2. Nativism is negative feelings/attitudes against catholic immigrants nost visible during the early 1830’s to 1850’s. It rose as the amount of catholic immigrants to the Americas increased, which in turn instilled fear of change to the predominantly Protestant way of social and political living and ideas (Foner p. A.47 + p. 337)
3. When talking about land and freedom Foner describes the land m the West as being more readily available, “the west still held out the chance to achieve economic independence, the social condition of freedom.” Thus open land equal open freedom. (Foner p. 339)
4. Emerson describes the freedom of the “single individual” as simply being free as a person, to take control. The freedom one has to be brave, to choose what you want to do. To no longer be controlled by the narrow mindedness of Europe. The single individual has freedom to be and do what you want.
5. The biggest transportation improvements were the new roads, the steamboats, canals, and railroads. Water transportation was the most efficient way to transport goods and with the help of steamboats cut the cost of commerce. The railroad opened up the opportunity for more expansion, coal mining, and iron manufacturing. The vast migration that occurred during this time wouldn’t have been possible without these improvements. The market economy was boosted in every way possible. (Foner p. 321-324)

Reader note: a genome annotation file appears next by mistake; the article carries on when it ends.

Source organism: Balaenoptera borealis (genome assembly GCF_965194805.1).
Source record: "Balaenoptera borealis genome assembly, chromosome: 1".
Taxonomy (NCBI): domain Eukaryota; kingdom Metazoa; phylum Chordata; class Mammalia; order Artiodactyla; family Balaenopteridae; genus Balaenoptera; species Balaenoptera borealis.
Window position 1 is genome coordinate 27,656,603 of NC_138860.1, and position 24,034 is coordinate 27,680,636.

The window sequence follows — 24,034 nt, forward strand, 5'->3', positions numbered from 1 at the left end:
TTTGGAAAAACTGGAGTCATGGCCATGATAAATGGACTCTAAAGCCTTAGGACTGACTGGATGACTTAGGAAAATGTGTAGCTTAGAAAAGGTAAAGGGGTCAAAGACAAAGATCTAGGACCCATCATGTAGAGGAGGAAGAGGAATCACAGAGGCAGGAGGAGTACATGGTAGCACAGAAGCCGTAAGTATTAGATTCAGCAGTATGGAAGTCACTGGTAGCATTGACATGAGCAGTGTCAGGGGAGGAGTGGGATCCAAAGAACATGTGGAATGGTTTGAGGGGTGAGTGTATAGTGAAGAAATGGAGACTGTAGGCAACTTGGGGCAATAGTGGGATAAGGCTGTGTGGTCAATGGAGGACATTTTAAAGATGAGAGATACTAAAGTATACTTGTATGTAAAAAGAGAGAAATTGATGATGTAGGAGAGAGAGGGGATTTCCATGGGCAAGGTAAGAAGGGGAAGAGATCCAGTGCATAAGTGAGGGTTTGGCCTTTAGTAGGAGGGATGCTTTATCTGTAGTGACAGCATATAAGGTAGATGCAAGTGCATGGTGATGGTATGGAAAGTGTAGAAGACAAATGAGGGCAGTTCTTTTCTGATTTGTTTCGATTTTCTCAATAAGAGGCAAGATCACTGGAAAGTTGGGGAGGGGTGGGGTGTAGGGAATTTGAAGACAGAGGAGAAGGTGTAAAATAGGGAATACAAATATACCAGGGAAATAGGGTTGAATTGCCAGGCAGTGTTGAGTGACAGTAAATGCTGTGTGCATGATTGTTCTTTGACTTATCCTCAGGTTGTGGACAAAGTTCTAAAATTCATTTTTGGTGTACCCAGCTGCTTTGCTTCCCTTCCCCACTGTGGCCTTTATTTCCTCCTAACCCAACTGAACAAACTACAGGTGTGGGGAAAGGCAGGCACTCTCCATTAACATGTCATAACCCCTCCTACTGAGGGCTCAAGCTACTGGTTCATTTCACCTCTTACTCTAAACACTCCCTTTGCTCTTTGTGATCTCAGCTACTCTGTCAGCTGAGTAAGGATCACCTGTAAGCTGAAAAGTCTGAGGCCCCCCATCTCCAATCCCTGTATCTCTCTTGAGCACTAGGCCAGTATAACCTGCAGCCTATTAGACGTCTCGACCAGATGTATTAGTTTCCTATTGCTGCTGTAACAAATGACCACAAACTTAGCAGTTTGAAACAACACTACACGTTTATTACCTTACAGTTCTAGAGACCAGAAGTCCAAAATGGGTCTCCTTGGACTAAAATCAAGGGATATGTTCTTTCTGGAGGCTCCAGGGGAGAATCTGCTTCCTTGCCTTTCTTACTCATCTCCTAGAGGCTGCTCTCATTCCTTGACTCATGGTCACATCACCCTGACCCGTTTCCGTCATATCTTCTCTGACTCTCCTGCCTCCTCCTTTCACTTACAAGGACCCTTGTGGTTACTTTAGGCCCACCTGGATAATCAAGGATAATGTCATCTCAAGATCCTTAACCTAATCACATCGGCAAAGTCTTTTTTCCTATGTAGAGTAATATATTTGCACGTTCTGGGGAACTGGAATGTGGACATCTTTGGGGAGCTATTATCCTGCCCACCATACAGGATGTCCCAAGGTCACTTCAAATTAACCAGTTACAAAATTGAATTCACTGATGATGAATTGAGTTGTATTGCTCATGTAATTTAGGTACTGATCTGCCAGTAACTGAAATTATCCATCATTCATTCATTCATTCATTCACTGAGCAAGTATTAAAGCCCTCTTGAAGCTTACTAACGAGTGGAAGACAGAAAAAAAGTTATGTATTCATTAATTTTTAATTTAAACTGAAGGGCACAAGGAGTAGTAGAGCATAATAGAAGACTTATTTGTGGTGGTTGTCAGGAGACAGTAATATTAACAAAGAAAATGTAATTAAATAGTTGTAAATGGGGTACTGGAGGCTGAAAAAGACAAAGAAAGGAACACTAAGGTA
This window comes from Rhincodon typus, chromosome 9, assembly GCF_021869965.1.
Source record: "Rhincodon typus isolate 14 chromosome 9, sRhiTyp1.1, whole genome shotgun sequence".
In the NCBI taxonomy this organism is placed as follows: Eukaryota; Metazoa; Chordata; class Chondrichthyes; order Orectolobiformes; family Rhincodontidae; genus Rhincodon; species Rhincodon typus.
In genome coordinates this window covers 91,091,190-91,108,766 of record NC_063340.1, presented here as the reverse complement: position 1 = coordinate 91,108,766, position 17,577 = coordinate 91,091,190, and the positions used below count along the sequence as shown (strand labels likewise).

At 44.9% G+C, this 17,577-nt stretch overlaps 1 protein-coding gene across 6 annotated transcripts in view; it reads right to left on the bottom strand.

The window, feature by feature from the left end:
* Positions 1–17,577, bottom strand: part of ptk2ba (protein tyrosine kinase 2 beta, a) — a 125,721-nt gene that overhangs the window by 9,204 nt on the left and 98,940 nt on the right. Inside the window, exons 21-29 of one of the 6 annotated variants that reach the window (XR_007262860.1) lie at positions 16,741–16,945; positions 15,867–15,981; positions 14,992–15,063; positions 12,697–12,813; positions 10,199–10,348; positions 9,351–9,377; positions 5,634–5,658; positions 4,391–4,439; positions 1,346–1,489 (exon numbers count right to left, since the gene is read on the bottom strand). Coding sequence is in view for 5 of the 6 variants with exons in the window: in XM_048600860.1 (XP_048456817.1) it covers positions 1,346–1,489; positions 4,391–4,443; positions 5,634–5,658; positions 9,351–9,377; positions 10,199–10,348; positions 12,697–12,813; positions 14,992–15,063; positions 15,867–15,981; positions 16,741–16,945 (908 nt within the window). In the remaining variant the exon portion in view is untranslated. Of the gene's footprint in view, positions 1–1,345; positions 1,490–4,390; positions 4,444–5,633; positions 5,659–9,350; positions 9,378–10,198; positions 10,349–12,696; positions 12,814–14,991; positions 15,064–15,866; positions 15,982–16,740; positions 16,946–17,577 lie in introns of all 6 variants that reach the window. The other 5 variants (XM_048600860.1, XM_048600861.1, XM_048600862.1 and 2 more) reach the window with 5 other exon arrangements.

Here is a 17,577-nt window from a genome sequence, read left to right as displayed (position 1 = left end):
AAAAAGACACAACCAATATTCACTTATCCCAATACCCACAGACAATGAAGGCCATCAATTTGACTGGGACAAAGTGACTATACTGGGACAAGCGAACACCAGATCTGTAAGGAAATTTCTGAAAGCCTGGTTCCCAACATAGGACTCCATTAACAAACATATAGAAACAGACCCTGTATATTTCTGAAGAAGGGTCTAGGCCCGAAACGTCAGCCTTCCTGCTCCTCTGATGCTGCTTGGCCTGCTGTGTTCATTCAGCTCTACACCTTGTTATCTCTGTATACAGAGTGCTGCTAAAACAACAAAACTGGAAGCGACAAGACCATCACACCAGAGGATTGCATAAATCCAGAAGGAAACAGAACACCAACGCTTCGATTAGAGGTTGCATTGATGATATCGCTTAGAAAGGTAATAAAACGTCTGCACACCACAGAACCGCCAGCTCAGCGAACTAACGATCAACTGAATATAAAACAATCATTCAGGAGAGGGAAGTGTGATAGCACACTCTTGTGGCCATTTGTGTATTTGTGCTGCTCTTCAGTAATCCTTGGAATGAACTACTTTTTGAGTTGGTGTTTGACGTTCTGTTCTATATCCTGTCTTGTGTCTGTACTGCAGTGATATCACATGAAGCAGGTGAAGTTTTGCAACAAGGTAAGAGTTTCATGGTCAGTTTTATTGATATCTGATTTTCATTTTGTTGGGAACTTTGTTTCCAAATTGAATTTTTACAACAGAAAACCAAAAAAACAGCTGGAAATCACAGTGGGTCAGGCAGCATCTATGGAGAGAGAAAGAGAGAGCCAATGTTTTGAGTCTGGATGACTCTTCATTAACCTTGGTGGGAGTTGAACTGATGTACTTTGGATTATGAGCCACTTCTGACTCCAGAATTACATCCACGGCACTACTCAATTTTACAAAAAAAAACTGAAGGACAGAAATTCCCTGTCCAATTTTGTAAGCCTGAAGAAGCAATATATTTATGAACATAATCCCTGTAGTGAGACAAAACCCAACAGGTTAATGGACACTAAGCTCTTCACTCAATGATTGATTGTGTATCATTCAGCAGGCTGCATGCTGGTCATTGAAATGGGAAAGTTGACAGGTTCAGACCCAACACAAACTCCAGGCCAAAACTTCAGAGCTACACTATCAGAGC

6. The market economy increased the nation’s sectional differences by making migration possible. The expansion to the west diversified the nation. There were cotton Kingdom States, farmer rich communities, areas with heavy slavery and some with very minimal slavery. The East, West, North and South all had their own characteristics. (Foner p.325-327)
7. The growth of the Cotton Kingdom benefited planters because it gave them more profit since the cotton gin made the process quicker. It benefited slave owners because it increased the need for slave workers and expanded the slave trade again. That’s when African-Americans were robbed of all their liberties even though they didn’t have many to begin with. Poorer souther farmers were left with the short end of the stick when wealthy farmers bought the most fertile land, leaving them less productive land. (Foner p. 327)
8. The biggest change in law was the increased support for corporations. Laws gave corporations special privileges and powers that individual, smaller companies didn’t have. Simply because they were such a central part of the new market economy.
9. Women or “Mill Girls” did not have this defined freedom. They were under constant supervision by their employers having no “freedom” of their own. (Foner page 333). Women did not have all the opportunities a white man did. They were controlled by men in work, wages, and anything they did. (Foner, page 350)